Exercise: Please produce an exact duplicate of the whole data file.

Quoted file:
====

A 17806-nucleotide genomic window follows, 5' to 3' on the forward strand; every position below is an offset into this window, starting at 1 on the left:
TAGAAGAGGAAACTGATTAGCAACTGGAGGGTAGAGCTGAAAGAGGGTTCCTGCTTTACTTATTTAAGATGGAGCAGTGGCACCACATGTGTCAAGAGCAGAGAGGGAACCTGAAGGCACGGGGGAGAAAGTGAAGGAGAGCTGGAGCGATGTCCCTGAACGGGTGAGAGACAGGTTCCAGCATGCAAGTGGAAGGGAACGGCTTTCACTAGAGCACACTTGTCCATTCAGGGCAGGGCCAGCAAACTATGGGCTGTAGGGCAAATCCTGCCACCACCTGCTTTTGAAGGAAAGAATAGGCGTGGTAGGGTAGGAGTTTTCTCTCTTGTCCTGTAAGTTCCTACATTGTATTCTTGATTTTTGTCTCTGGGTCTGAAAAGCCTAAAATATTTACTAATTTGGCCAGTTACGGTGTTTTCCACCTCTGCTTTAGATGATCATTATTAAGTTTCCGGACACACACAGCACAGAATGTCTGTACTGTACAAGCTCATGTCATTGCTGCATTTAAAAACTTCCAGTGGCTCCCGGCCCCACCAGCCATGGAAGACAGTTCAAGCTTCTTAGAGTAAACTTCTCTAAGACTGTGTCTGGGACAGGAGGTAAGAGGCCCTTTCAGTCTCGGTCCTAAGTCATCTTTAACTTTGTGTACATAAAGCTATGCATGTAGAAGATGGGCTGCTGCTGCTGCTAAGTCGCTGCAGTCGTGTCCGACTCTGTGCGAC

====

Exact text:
A 17806-nucleotide genomic window follows, 5' to 3' on the forward strand; every position below is an offset into this window, starting at 1 on the left:
TAGAAGAGGAAACTGATTAGCAACTGGAGGGTAGAGCTGAAAGAGGGTTCCTGCTTTACTTATTTAAGATGGAGCAGTGGCACCACATGTGTCAAGAGCAGAGAGGGAACCTGAAGGCACGGGGGAGAAAGTGAAGGAGAGCTGGAGCGATGTCCCTGAACGGGTGAGAGACAGGTTCCAGCATGCAAGTGGAAGGGAACGGCTTTCACTAGAGCACACTTGTCCATTCAGGGCAGGGCCAGCAAACTATGGGCTGTAGGGCAAATCCTGCCACCACCTGCTTTTGAAGGAAAGAATAGGCGTGGTAGGGTAGGAGTTTTCTCTCTTGTCCTGTAAGTTCCTACATTGTATTCTTGATTTTTGTCTCTGGGTCTGAAAAGCCTAAAATATTTACTAATTTGGCCAGTTACGGTGTTTTCCACCTCTGCTTTAGATGATCATTATTAAGTTTCCGGACACACACAGCACAGAATGTCTGTACTGTACAAGCTCATGTCATTGCTGCATTTAAAAACTTCCAGTGGCTCCCGGCCCCACCAGCCATGGAAGACAGTTCAAGCTTCTTAGAGTAAACTTCTCTAAGACTGTGTCTGGGACAGGAGGTAAGAGGCCCTTTCAGTCTCGGTCCTAAGTCATCTTTAACTTTGTGTACATAAAGCTATGCATGTAGAAGATGGGCTGCTGCTGCTGCTAAGTCGCTGCAGTCGTGTCCGACTCTGTGCGAC